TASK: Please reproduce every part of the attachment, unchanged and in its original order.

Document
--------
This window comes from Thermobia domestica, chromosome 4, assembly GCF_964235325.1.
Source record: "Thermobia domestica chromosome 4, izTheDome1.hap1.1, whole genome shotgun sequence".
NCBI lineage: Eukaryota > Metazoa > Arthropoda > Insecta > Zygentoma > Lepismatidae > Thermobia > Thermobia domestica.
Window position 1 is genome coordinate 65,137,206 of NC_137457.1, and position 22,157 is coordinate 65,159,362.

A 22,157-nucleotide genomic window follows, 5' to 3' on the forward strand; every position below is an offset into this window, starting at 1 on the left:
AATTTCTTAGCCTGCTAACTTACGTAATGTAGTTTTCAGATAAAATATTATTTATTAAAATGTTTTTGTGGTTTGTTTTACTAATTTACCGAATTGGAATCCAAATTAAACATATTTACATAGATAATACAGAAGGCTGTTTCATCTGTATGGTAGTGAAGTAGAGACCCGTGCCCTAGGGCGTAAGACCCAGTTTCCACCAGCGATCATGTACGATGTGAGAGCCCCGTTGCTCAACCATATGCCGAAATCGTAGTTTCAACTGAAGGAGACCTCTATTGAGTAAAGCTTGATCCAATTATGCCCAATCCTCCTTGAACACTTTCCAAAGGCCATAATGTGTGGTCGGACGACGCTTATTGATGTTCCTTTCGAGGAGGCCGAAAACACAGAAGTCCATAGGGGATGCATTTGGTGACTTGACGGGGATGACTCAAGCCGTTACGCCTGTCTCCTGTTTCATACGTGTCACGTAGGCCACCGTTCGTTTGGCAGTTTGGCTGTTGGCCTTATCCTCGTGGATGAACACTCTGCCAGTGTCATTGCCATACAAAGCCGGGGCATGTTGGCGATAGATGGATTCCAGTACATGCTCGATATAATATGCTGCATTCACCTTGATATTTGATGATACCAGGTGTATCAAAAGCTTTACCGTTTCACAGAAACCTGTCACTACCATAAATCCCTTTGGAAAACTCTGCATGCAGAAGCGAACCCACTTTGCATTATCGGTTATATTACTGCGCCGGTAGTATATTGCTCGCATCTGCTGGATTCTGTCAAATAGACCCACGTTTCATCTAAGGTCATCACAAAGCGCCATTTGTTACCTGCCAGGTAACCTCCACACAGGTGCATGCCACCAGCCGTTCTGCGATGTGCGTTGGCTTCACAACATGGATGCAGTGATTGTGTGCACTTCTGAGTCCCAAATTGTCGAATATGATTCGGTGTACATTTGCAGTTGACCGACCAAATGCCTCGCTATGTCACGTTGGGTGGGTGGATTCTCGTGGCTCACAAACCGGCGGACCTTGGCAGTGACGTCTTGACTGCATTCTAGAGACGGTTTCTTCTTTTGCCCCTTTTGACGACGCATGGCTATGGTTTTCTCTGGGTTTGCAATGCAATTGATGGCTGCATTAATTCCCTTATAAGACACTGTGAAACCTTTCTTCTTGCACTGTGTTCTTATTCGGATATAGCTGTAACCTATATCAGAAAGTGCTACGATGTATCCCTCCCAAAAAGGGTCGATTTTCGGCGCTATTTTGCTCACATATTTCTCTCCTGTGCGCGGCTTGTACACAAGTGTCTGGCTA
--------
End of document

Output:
This window comes from Thermobia domestica, chromosome 4, assembly GCF_964235325.1.
Source record: "Thermobia domestica chromosome 4, izTheDome1.hap1.1, whole genome shotgun sequence".
NCBI lineage: Eukaryota > Metazoa > Arthropoda > Insecta > Zygentoma > Lepismatidae > Thermobia > Thermobia domestica.
Window position 1 is genome coordinate 65,137,206 of NC_137457.1, and position 22,157 is coordinate 65,159,362.

A 22,157-nucleotide genomic window follows, 5' to 3' on the forward strand; every position below is an offset into this window, starting at 1 on the left:
AATTTCTTAGCCTGCTAACTTACGTAATGTAGTTTTCAGATAAAATATTATTTATTAAAATGTTTTTGTGGTTTGTTTTACTAATTTACCGAATTGGAATCCAAATTAAACATATTTACATAGATAATACAGAAGGCTGTTTCATCTGTATGGTAGTGAAGTAGAGACCCGTGCCCTAGGGCGTAAGACCCAGTTTCCACCAGCGATCATGTACGATGTGAGAGCCCCGTTGCTCAACCATATGCCGAAATCGTAGTTTCAACTGAAGGAGACCTCTATTGAGTAAAGCTTGATCCAATTATGCCCAATCCTCCTTGAACACTTTCCAAAGGCCATAATGTGTGGTCGGACGACGCTTATTGATGTTCCTTTCGAGGAGGCCGAAAACACAGAAGTCCATAGGGGATGCATTTGGTGACTTGACGGGGATGACTCAAGCCGTTACGCCTGTCTCCTGTTTCATACGTGTCACGTAGGCCACCGTTCGTTTGGCAGTTTGGCTGTTGGCCTTATCCTCGTGGATGAACACTCTGCCAGTGTCATTGCCATACAAAGCCGGGGCATGTTGGCGATAGATGGATTCCAGTACATGCTCGATATAATATGCTGCATTCACCTTGATATTTGATGATACCAGGTGTATCAAAAGCTTTACCGTTTCACAGAAACCTGTCACTACCATAAATCCCTTTGGAAAACTCTGCATGCAGAAGCGAACCCACTTTGCATTATCGGTTATATTACTGCGCCGGTAGTATATTGCTCGCATCTGCTGGATTCTGTCAAATAGACCCACGTTTCATCTAAGGTCATCACAAAGCGCCATTTGTTACCTGCCAGGTAACCTCCACACAGGTGCATGCCACCAGCCGTTCTGCGATGTGCGTTGGCTTCACAACATGGATGCAGTGATTGTGTGCACTTCTGAGTCCCAAATTGTCGAATATGATTCGGTGTACATTTGCAGTTGACCGACCAAATGCCTCGCTATGTCACGTTGGGTGGGTGGATTCTCGTGGCTCACAAACCGGCGGACCTTGGCAGTGACGTCTTGACTGCATTCTAGAGACGGTTTCTTCTTTTGCCCCTTTTGACGACGCATGGCTATGGTTTTCTCTGGGTTTGCAATGCAATTGATGGCTGCATTAATTCCCTTATAAGACACTGTGAAACCTTTCTTCTTGCACTGTGTTCTTATTCGGATATAGCTGTAACCTATATCAGAAAGTGCTACGATGTATCCCTCCCAAAAAGGGTCGATTTTCGGCGCTATTTTGCTCACATATTTCTCTCCTGTGCGCGGCTTGTACACAAGTGTCTGGCTA